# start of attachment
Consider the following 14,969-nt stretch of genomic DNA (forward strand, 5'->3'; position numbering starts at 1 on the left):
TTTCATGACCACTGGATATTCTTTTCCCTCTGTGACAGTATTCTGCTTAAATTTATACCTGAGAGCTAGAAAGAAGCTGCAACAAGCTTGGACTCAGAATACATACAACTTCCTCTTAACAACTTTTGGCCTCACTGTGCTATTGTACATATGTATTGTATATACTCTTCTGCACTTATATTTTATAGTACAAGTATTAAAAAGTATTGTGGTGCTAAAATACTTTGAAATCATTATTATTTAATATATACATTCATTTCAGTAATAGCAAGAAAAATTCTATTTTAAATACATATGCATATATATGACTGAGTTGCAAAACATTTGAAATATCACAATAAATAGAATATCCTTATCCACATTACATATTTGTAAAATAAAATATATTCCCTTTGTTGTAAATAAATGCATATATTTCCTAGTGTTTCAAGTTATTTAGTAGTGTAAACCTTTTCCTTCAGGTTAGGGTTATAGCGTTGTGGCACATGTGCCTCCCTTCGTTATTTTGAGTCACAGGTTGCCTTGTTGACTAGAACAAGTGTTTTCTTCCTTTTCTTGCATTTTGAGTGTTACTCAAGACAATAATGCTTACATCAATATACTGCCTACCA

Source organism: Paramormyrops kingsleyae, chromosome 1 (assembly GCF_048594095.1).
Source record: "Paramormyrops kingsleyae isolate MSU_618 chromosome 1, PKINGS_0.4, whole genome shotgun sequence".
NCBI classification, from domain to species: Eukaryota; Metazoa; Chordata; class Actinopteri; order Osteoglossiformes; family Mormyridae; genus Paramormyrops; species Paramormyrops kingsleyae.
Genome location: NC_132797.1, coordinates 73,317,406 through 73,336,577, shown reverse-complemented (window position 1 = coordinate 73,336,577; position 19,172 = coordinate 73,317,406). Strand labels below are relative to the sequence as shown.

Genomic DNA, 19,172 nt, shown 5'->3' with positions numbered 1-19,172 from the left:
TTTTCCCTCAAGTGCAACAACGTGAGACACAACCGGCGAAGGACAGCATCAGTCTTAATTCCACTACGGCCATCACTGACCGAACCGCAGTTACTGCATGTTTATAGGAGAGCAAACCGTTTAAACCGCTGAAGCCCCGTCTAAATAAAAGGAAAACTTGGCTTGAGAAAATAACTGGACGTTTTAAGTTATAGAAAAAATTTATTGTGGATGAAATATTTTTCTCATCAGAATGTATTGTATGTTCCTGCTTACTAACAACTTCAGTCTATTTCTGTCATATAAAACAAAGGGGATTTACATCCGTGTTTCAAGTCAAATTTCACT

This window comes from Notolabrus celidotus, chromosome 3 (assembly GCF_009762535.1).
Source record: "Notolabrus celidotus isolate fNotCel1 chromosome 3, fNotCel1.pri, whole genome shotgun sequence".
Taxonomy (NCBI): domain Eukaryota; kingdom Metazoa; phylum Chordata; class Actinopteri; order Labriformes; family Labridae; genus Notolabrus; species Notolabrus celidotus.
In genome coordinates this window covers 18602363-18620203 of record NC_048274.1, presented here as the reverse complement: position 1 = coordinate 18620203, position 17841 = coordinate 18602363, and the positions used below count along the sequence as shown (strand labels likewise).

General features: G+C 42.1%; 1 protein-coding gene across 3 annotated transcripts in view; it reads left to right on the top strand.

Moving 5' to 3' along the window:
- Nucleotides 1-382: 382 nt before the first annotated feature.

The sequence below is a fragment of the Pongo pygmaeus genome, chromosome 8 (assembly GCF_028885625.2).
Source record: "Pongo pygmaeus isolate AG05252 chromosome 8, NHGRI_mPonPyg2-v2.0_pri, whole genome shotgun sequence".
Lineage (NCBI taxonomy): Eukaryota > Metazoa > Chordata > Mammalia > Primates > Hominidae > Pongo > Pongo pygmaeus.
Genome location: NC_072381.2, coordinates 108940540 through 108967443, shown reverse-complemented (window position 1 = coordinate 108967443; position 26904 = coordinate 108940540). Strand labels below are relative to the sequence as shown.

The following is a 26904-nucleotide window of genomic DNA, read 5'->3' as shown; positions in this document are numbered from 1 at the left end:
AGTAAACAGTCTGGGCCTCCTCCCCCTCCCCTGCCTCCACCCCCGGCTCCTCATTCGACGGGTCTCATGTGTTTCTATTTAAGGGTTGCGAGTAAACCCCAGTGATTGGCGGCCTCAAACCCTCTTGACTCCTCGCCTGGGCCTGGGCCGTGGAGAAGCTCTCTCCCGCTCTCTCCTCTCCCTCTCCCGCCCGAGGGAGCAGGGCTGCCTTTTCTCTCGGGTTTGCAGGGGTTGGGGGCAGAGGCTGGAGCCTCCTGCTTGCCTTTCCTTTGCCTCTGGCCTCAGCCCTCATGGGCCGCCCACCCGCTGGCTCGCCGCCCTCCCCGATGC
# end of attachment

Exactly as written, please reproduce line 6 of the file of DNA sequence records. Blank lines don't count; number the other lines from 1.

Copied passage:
Genome location: NC_132797.1, coordinates 73,317,406 through 73,336,577, shown reverse-complemented (window position 1 = coordinate 73,336,577; position 19,172 = coordinate 73,317,406). Strand labels below are relative to the sequence as shown.